Fundraising is tougher than ever, yet many charities are missing these fundamental opportunities to increase income and support.

As fundraisers our jobs are to build and broker relationships with all sorts of supporters in order to make the most difference to the cause that you fundraise for. So however difficult it is, you have to find a way to get over internal politics and interrogate your databases to make sure that you are thanking your supporters, sharing with them the difference they are making and offering them opportunities to do more.

Anyway writing this blog has made me so cross I’m going to cancel my paltry £3 direct debit. I’ll tell you about my experience of that next time.

Lucy Gower (18 blogs on 101fundraising)

Lucy has been a fundraiser for over 10 years and is passionate about innovation and how it can transform organisational and individual performance. Lucy is an independent trainer and consultant specializing in innovation in fundraising. Lucy also blogs for fundraising website sofii.org and is a conference speaker both in the UK and overseas.


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Comments

  1. I too gave to this organisation and had the same experience. I cancelled my donation and sadly I still didn’t here from them! I am pleased to report that the charity who then benefitted from the increase in their donation have thanked and update me appropriately. Lesson to be learned?

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  2. Great post Lucy! Saw it just in time to mention it in a talk I was giving this afternoon! :-)

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    • Glad it was helpful Adrian. Hope that your talk went well :)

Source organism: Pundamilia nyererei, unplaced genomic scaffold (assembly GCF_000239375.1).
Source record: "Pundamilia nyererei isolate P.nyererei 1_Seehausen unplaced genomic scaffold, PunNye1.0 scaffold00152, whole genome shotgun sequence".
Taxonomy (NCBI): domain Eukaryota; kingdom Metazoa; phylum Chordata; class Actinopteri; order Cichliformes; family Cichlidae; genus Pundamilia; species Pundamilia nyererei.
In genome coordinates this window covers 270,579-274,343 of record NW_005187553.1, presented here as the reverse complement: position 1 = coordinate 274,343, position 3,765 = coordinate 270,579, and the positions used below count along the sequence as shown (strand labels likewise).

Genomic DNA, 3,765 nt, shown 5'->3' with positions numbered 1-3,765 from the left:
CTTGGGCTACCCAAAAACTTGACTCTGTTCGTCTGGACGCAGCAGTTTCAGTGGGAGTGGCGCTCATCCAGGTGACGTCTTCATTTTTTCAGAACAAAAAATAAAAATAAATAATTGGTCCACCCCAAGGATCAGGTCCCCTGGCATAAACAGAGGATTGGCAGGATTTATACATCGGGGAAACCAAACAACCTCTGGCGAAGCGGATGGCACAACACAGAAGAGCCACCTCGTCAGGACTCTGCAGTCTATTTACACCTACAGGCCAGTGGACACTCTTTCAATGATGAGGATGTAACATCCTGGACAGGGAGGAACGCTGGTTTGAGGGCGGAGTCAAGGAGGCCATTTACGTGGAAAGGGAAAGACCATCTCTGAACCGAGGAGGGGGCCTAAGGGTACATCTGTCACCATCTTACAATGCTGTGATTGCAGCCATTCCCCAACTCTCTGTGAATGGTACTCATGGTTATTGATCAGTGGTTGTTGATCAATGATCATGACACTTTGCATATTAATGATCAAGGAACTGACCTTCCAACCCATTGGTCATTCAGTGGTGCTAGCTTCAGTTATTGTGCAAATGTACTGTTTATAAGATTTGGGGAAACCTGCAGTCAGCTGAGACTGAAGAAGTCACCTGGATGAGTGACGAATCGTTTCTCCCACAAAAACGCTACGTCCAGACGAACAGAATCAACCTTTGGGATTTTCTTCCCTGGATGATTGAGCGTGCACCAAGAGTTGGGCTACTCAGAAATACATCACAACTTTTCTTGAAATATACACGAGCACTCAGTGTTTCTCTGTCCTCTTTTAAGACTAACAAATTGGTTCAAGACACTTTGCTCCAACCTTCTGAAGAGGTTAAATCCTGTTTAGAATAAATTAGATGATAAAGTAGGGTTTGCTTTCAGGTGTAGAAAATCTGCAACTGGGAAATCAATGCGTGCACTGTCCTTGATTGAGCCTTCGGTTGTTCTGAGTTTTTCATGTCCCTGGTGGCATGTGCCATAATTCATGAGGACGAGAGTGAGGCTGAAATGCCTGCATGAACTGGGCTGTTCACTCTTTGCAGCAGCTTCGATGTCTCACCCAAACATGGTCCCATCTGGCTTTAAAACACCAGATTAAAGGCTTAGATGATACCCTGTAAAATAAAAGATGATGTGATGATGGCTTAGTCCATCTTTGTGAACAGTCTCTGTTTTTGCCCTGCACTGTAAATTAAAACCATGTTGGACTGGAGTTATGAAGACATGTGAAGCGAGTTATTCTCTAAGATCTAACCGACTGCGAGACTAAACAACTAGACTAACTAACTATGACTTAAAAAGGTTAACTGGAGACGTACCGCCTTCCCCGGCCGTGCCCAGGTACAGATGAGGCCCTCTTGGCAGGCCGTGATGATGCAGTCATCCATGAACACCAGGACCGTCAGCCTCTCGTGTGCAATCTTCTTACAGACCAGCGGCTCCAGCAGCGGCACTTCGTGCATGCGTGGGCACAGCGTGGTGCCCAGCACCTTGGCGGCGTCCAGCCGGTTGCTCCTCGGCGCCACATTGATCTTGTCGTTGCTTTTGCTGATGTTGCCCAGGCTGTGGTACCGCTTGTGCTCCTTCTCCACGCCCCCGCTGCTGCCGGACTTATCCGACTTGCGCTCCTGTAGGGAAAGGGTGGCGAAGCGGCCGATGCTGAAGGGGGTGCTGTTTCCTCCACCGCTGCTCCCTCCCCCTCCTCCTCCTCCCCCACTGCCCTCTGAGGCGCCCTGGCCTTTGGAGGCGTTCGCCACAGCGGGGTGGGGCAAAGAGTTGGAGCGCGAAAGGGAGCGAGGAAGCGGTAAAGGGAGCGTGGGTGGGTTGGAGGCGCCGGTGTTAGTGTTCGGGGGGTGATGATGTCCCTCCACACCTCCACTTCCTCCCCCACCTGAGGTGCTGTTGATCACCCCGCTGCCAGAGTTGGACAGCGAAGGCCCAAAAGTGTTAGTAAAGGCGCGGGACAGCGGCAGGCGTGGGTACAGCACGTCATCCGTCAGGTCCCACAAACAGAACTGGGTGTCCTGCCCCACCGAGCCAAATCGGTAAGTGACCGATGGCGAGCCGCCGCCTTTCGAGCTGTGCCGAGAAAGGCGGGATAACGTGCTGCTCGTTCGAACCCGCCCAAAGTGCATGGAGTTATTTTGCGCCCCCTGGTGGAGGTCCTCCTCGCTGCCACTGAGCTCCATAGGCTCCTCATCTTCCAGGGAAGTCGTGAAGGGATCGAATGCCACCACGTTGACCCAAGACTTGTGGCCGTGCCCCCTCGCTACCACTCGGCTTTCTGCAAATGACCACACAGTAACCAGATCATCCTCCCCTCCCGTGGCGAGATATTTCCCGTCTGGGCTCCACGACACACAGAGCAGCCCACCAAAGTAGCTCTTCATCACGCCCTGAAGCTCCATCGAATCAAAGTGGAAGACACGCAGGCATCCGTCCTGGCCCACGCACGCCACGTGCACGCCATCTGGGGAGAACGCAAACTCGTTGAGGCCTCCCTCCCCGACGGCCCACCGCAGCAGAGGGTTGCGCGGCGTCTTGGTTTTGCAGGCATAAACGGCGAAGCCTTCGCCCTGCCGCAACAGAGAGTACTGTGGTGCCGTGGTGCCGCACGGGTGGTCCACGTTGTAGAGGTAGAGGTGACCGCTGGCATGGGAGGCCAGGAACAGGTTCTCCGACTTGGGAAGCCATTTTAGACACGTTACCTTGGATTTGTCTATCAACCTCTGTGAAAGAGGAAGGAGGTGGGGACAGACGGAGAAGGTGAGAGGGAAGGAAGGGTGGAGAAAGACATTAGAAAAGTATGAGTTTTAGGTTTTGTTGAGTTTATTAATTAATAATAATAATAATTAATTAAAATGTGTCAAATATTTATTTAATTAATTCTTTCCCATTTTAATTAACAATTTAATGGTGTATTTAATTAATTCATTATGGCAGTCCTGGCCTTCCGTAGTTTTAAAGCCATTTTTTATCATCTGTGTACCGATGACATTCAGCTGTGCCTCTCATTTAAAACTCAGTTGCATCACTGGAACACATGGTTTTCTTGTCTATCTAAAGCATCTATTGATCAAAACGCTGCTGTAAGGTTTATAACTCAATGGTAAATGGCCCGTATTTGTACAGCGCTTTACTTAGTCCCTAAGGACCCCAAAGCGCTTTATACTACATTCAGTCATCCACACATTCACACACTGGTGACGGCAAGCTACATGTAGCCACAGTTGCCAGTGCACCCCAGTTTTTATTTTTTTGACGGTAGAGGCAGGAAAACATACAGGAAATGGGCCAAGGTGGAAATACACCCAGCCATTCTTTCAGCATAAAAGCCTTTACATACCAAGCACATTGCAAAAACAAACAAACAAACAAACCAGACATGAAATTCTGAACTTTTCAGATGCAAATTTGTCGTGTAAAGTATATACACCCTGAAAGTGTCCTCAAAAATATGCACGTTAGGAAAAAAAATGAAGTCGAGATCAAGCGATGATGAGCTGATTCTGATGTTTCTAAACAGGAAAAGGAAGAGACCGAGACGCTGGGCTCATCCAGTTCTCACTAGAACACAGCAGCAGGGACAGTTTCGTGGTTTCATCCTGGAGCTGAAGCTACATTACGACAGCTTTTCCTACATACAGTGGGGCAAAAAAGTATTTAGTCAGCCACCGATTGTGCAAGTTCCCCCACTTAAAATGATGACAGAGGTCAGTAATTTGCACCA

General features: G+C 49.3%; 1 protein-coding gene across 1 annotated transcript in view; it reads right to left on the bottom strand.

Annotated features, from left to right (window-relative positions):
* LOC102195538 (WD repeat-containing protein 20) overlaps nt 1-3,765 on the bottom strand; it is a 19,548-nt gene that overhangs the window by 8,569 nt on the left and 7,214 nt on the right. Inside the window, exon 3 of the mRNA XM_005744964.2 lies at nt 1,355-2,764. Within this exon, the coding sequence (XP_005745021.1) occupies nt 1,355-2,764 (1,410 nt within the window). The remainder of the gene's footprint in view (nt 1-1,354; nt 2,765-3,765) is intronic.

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  3. Well dear Lucy… the thing is I went to a charity like the one you are describing just a few weeks ago and here is what is going on on the other side of the fence.

    The IT guys do whatever each department wants in terms of data coding and departments don’t really talk to each other. Some of the big software providers have got in with a new products… more flashing lights and segmantomatic funfare … So, this new magical tool will help them with donor CRM and segmentation but wait … they don’t really have any clear donor journeys and what really matters in this ‘new age’ of segmentation is matching the ask to the last gift…

    And, the DM team is busy getting the next appeal out, while two agencies are working out there – one to acquire new donors, the other to upgrade via phone calls… the financial bottom lines for one year look good… next year who knows?

    Donor care – that is a department run by interns, get those thank you letters out and answer those calls for database changes…

    Silos reign… directors spend their time in endless meetings, strategies sit in shelves, everyone is stressed and chasing tagets and Lucy donor is complaining… the million dollar question is: who can straighten this stuff out? No really, who?